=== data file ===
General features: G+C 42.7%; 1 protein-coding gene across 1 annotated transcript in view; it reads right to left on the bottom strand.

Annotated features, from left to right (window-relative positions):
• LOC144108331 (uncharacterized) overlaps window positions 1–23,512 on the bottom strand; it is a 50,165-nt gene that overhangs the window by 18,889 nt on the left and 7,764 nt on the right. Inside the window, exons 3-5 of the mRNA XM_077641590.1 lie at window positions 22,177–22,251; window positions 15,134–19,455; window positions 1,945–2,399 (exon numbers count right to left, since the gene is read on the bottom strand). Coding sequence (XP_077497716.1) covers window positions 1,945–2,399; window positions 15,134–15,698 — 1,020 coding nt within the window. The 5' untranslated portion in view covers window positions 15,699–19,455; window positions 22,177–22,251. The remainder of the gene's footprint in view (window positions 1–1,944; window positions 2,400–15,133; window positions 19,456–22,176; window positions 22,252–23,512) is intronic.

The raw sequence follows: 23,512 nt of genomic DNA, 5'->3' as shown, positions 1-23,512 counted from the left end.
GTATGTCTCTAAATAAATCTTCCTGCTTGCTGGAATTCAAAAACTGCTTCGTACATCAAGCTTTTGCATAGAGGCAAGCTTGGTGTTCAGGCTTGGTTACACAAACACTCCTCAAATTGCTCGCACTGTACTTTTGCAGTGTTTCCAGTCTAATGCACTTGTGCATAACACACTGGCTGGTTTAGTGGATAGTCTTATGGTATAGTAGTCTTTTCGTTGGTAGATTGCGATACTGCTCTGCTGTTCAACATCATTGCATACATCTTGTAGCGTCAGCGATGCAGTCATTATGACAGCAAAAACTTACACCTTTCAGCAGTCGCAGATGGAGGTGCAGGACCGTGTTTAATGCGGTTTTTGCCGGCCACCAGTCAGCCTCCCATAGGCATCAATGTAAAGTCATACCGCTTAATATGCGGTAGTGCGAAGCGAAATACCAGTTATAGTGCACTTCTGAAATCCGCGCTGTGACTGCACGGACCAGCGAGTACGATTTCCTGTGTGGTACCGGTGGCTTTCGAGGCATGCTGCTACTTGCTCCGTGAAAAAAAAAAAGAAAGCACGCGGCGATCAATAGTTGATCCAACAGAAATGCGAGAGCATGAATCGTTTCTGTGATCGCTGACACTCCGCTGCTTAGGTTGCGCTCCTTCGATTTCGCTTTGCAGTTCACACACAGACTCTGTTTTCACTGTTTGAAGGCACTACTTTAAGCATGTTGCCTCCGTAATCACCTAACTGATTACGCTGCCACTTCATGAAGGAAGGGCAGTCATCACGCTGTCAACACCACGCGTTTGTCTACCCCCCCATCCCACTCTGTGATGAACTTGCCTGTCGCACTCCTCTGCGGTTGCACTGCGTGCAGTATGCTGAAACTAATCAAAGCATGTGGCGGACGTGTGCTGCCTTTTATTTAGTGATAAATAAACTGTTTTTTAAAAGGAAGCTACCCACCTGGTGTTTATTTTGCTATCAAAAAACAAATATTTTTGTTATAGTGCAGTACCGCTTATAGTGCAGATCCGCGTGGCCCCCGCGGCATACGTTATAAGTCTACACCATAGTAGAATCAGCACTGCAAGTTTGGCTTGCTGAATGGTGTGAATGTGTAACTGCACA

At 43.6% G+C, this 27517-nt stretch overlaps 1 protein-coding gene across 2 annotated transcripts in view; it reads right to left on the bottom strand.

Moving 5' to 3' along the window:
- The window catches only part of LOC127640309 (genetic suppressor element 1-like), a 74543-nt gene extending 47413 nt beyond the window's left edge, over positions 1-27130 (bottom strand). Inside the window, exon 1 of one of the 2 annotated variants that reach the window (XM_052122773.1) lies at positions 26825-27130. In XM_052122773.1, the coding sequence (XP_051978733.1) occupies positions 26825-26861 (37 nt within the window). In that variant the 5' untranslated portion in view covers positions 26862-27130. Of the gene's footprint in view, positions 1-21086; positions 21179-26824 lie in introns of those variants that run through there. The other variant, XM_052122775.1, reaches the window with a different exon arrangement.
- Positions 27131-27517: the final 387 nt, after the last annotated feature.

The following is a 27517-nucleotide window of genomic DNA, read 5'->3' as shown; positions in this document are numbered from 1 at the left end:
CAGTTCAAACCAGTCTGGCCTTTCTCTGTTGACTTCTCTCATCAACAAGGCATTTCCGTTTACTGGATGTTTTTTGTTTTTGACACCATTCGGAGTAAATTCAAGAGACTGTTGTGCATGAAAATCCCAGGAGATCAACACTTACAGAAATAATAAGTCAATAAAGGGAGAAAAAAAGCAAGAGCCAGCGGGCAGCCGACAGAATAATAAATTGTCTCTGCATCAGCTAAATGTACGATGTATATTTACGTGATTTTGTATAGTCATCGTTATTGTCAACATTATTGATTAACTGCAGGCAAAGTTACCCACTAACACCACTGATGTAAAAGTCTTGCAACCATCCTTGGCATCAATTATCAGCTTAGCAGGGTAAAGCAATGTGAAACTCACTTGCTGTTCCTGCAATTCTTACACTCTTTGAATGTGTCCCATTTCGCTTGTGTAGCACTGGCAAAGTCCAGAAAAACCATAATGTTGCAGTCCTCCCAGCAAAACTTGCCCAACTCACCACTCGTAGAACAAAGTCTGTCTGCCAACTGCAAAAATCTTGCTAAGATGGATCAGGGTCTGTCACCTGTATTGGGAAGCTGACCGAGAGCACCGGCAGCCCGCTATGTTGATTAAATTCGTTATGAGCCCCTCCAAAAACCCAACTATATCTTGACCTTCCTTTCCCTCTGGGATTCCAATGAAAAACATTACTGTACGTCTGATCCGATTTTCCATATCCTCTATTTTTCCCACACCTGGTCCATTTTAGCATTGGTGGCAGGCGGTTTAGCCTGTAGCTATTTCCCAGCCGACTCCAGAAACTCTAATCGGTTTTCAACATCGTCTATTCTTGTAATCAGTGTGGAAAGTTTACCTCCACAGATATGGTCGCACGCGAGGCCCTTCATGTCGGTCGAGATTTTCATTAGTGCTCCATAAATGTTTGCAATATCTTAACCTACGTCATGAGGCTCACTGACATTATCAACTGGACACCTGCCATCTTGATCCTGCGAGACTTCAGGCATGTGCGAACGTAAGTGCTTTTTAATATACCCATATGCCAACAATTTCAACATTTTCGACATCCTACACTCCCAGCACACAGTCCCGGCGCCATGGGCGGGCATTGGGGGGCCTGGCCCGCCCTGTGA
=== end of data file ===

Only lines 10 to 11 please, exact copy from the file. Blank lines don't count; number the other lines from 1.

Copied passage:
The following is a 27517-nucleotide window of genomic DNA, read 5'->3' as shown; positions in this document are numbered from 1 at the left end:
CAGTTCAAACCAGTCTGGCCTTTCTCTGTTGACTTCTCTCATCAACAAGGCATTTCCGTTTACTGGATGTTTTTTGTTTTTGACACCATTCGGAGTAAATTCAAGAGACTGTTGTGCATGAAAATCCCAGGAGATCAACACTTACAGAAATAATAAGTCAATAAAGGGAGAAAAAAAGCAAGAGCCAGCGGGCAGCCGACAGAATAATAAATTGTCTCTGCATCAGCTAAATGTACGATGTATATTTACGTGATTTTGTATAGTCATCGTTATTGTCAACATTATTGATTAACTGCAGGCAAAGTTACCCACTAACACCACTGATGTAAAAGTCTTGCAACCATCCTTGGCATCAATTATCAGCTTAGCAGGGTAAAGCAATGTGAAACTCACTTGCTGTTCCTGCAATTCTTACACTCTTTGAATGTGTCCCATTTCGCTTGTGTAGCACTGGCAAAGTCCAGAAAAACCATAATGTTGCAGTCCTCCCAGCAAAACTTGCCCAACTCACCACTCGTAGAACAAAGTCTGTCTGCCAACTGCAAAAATCTTGCTAAGATGGATCAGGGTCTGTCACCTGTATTGGGAAGCTGACCGAGAGCACCGGCAGCCCGCTATGTTGATTAAATTCGTTATGAGCCCCTCCAAAAACCCAACTATATCTTGACCTTCCTTTCCCTCTGGGATTCCAATGAAAAACATTACTGTACGTCTGATCCGATTTTCCATATCCTCTATTTTTCCCACACCTGGTCCATTTTAGCATTGGTGGCAGGCGGTTTAGCCTGTAGCTATTTCCCAGCCGACTCCAGAAACTCTAATCGGTTTTCAACATCGTCTATTCTTGTAATCAGTGTGGAAAGTTTACCTCCACAGATATGGTCGCACGCGAGGCCCTTCATGTCGGTCGAGATTTTCATTAGTGCTCCATAAATGTTTGCAATATCTTAACCTACGTCATGAGGCTCACTGACATTATCAACTGGACACCTGCCATCTTGATCCTGCGAGACTTCAGGCATGTGCGAACGTAAGTGCTTTTTAATATACCCATATGCCAACAATTTCAACATTTTCGACATCCTACACTCCCAGCACACAGTCCCGGCGCCATGGGCGGGCATTGGGGGGCCTGGCCCGCCCTGTGA